I am a newbie to stock and options trading. I trade on Robinhood (I guess the tax system should be same regardless the platform). It would be great to have answers on these questions. Thanks in advance!

Should I pay tax on dividend and/or capital gains on taxes/options earned right away or should I wait till the tax filing season? Someone mentioned that I need to pay the tax accrued on the capital gains right away in EFTPS. I know how to compute the tax based on my income bracket. Now I computed the tax on my short/long term taxes on the trading and pay it to EFTPS directly or can I wait to file in April? And is there any caveat that I need to be aware of? Suppose my estimated tax did not exactly match the real tax that will be reported on 1099 provided by robinhood. In that case, what should I do?

  • Related: Estimated Tax on Unplanned Capital Gains, but you should clarify if you have W-2 withholding or not. Oct 9, 2020 at 1:51
  • Also money.stackexchange.com/questions/95767/… and more linked there (by me). Note if you do need to make estimated payments for income tax they must be by specified 'quarter' dates within the year but you are not required to use EFTPS; you can use the direct-pay methods on the IRS website or simply mail a check with 1040ES. (In contrast employment taxes -- FICA, FUTA, and withholding -- must be paid by EFTPS except for very small amounts that are allowed to be paid with the returns.) Oct 9, 2020 at 4:56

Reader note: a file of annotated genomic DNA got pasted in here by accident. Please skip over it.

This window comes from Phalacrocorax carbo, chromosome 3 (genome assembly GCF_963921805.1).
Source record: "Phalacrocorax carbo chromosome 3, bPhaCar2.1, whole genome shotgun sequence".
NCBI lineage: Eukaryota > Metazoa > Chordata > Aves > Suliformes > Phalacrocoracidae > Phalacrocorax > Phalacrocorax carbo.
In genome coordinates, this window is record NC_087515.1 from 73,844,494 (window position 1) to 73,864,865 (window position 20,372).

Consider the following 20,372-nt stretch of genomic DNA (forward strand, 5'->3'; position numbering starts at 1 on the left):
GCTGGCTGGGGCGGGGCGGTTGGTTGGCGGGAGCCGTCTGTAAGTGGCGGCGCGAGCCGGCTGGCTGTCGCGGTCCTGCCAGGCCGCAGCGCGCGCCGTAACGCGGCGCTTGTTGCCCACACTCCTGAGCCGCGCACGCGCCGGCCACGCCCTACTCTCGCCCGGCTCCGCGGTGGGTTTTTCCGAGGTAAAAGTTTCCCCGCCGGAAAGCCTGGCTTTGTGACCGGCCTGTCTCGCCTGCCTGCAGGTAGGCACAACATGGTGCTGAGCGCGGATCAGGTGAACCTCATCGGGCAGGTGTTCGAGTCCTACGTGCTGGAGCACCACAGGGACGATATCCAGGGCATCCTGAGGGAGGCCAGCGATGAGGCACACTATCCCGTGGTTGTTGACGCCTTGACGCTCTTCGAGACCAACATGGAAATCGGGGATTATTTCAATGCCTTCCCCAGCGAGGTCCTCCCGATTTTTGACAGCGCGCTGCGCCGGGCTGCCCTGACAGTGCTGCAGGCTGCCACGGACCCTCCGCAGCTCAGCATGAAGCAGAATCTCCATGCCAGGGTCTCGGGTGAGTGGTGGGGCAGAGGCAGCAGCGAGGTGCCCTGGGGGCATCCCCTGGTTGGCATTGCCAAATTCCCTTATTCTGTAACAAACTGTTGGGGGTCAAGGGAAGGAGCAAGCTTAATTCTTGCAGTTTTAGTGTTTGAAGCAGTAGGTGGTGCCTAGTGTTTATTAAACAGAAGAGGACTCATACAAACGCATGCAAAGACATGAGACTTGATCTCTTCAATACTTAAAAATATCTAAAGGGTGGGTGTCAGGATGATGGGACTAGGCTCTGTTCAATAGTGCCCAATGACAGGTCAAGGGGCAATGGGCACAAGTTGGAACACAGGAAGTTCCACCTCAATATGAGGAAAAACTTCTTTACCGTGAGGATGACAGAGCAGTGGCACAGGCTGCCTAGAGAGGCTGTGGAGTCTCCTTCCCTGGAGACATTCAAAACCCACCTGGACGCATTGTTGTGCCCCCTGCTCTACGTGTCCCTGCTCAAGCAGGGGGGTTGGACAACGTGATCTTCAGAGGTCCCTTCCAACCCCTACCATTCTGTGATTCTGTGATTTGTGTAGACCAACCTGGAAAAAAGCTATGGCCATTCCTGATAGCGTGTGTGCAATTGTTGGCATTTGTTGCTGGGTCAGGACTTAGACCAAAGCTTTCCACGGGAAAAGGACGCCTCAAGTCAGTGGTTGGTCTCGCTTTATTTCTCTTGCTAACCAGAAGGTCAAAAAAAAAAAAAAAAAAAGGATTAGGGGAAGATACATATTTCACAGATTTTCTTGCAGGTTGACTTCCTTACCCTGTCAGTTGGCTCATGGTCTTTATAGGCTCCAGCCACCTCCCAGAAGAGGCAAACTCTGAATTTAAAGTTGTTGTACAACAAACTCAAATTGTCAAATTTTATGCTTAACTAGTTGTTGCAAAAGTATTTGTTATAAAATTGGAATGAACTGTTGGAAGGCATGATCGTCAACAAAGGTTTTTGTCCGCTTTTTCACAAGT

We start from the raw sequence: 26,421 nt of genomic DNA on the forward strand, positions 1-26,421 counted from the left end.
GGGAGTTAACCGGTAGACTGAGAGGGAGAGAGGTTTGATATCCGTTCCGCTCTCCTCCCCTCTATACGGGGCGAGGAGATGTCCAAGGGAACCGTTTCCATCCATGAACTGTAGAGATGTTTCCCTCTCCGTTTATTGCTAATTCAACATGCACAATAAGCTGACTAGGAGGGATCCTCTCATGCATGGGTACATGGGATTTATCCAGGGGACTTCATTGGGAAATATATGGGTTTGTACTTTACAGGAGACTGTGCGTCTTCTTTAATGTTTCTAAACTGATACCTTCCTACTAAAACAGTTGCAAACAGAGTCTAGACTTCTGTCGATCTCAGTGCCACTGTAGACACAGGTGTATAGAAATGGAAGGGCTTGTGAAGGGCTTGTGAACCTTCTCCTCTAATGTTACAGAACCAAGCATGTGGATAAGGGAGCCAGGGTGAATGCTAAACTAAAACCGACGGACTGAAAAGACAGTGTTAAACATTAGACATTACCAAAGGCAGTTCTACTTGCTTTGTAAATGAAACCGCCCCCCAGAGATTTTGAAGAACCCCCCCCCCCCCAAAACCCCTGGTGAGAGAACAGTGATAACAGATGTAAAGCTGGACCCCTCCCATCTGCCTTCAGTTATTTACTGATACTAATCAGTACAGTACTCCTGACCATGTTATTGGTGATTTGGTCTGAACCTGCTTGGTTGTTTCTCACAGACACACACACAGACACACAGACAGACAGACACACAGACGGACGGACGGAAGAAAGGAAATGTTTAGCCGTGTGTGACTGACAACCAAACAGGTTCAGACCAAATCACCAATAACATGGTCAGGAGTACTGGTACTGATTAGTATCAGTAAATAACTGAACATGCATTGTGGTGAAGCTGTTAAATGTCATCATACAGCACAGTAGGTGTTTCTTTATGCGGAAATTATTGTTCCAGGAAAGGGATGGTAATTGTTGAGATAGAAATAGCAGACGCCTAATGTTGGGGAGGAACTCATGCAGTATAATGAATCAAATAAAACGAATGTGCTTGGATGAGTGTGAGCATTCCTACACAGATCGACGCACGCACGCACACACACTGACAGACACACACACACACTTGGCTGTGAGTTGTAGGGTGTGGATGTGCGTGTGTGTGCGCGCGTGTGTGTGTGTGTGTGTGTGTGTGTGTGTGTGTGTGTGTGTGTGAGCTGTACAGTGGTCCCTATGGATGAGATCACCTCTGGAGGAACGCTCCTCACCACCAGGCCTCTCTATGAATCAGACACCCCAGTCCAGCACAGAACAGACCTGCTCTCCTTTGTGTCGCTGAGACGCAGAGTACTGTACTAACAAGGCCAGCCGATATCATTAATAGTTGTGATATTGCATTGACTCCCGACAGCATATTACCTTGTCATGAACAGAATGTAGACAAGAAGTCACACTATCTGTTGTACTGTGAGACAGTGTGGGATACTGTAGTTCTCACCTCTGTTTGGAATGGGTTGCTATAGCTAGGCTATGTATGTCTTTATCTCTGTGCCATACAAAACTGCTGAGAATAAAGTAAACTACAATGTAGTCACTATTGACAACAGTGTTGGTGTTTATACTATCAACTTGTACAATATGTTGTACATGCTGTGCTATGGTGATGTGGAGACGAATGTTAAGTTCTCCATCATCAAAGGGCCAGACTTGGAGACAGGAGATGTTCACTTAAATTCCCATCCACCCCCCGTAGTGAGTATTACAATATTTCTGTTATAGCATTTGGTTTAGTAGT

• Also the broker (robinhood) will not report tax on 1099, only the transactions. You -- or your preparer/service/software -- report the transactions from 1099-B/DIV/INT/OID on your return (using Schedule D and form 8949, or Schedule B) and compute the resulting tax. Oct 9, 2020 at 4:59

1 Answer 1


There's a lot of leeway for error with estimated taxes. In general, there's no penalty if you owe less than $1,000 or you pay at least 90% of the tax for the current year or 100% of the tax shown on the return for the prior year, whichever is smaller.

Throughout the year, I keep track of my dividends and realized gains so I know where I stand. For most of the past 20 years, I have just sent a December estimated payment because apart from knowing the total of these taxable items, that's when I make my taxable annual annuity withdrawals. In some years I have had some really outsized realized capital gains and in those years, I made estimated payments in earlier quarters. Not once in 20 years has the IRS dunned me for late payments nor have they assessed any penalties or fees.

Despite this, you should speak with an accountant.

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